In Grass Valley, the Empire Mine was California's biggest, most productive operationBy Janet Fullwood
Bee Travel Editor
(Published April 26, 1998)
"People only noticed when it stopped," says Donna Jones, interpretive ranger at Empire Mine State Historic Park. "And one of the few times it stopped was when Maude Bourn married. They turned it off for three days."
Maude Bourn was the daughter of William Bowers Bourn Jr., who took over the mine from his father in 1887 and went on to become a big name in California, leaving, among his many legacies, the 43-room Filoli mansion in Woodside and the Greystone Winery (now headquarters for the Culinary Institute of America) in St. Helena.
The mine that made his fortune is now a state park. It attempts, through tours and restorations, to draw visitors into the bygone world of the baron Bourn and the legions of laborers who earned a living in the tunnels and shafts that turned the hills around Grass Valley into a bedrock version of Swiss cheese.
Empire Mine was one of the first -- and eventually the largest and most productive -- hard-rock mining operations in California, having its start with the discovery, in 1850, of flecks of gold in an outcropping of quartz where the park's main parking lot is now. Some 5.8 million ounces were eventually extracted from the vein.
A park visit begins at the museum, which includes photos and artifacts from throughout the mine's working history, as well as a dramatically lit safe where flashy samples of gold taken from various mines around the world are displayed. But the star attraction here is a three-dimensional model of the underground workings of the mine complex. What resembles a giant Tinkertoy construction was actually an invaluable tool for mapping the 500 miles of shafts and stopes spread out a mile deep and 21/2 miles wide under the surface of the ground.
"It was built in secret in 1938, right here in this room," Jones says of the model. "The windows were painted out, the door was kept locked -- only the engineers and top officials knew of its existence. They didn't want the miners to know."
As the model illustrates, the sheer size and scope of the Empire Mine was mind-boggling. Everything below about 150 feet is flooded now. But out in "the yard" behind the museum, visitors can peer down the damp, dimly lit shaft where miners went to work each day.
The usual method of entering the mine was aboard a cable-operated "man skip," which resembled a giant toboggan on tracks. Twenty men at a time would pile on for the rip-roaring, 600-feet-per-minute ride into the bowels of the Earth.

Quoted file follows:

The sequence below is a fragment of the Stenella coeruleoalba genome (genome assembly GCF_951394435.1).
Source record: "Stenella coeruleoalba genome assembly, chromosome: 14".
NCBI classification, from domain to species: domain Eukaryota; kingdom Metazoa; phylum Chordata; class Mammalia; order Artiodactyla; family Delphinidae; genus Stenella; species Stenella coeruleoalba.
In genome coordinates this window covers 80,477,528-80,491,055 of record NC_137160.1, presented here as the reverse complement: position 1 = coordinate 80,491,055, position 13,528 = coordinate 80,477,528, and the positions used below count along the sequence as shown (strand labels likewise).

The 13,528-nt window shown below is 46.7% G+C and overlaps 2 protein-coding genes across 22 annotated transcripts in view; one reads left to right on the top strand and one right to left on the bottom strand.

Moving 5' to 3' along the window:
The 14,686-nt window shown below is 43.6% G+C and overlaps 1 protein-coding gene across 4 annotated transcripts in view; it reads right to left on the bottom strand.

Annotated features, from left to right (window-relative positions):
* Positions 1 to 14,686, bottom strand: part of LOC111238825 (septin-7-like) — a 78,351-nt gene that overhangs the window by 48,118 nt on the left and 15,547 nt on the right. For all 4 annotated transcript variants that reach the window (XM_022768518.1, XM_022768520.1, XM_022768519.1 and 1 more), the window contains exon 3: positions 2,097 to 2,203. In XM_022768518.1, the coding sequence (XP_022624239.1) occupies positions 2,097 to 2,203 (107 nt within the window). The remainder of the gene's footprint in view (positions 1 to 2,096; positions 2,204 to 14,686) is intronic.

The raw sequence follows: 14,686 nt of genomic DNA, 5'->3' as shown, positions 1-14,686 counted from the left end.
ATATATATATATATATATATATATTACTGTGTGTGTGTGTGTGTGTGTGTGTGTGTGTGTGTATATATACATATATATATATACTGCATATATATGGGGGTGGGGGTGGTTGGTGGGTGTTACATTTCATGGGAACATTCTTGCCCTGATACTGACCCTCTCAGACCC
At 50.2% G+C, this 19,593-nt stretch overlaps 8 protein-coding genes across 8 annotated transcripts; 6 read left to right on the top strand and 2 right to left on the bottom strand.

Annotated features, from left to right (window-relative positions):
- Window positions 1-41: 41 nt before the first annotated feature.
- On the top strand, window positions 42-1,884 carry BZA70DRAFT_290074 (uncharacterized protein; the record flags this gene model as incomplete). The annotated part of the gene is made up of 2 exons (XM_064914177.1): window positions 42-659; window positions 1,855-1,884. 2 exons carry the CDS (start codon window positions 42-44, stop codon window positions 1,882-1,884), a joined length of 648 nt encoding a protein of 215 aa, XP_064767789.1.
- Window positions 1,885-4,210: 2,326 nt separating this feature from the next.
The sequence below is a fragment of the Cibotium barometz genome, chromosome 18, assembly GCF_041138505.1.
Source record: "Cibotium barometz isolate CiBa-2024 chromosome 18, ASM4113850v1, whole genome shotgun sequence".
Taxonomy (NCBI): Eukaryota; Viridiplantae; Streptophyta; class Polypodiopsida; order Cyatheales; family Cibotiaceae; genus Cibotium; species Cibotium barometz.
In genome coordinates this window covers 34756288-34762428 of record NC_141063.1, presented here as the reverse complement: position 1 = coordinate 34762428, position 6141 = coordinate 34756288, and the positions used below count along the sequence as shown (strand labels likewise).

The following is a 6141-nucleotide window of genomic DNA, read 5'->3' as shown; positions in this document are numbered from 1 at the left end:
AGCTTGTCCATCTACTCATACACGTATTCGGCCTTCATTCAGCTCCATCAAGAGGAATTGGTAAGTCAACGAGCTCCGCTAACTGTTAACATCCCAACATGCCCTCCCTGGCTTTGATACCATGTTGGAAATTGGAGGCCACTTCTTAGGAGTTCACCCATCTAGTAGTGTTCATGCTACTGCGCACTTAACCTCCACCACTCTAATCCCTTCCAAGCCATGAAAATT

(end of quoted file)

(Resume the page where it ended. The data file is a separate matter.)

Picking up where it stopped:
"They always put the new men in front so that, if they lost their breakfast, it wouldn't affect anyone else," Jones says dryly.
Visitors of today aren't allowed into the mine. But in the works are plans to bore a new tunnel and intersect the main shaft about 100 feet below the surface. Electric trains would carry visitors underground.
The project, still in the fund-raising phase, is geared to coincide with the state's three-year-long Gold Discovery to Statehood Sesquicentennial, which kicked off in January.
If the word "Cornish" keeps coming up a lot during Empire Mine tours, it's because for decades the majority of mine workers were recruited from Cornwall, England.
"In terms of ethnic diversity -- well, they didn't have any," Jones says. "Their idea of diversity was Irish vs. Cornish. There was always a lot of rivalry between the Irish, who worked at the North Star Mine, and the Cornish here."
Besides the mine shaft, park visitors can tour the mining engineer's office, where maps and tools of the trade are on display, and peer into a number of restored buildings and workshops.
Across a park road lies the manicured world where Bourn sited his Empire Cottage, built in 1897. It's a Tudor-style stone house with an arts-and-crafts interior. Tours visit the kitchen, where costumed docents often are on hand to explain how the household was run, and pass through the redwood-paneled living room, dining room and downstairs bedroom. Outside, grassy lawns, towering firs, splashing fountains and a reflecting pool stand in sharp contrast to the harsh conditions endured by those who labored thousands of feet below.
Adding color to the scene are the well-tended gardens adjacent to the house.
"The gardeners make sure the beds are full of color from spring well into fall," reassures Jones.
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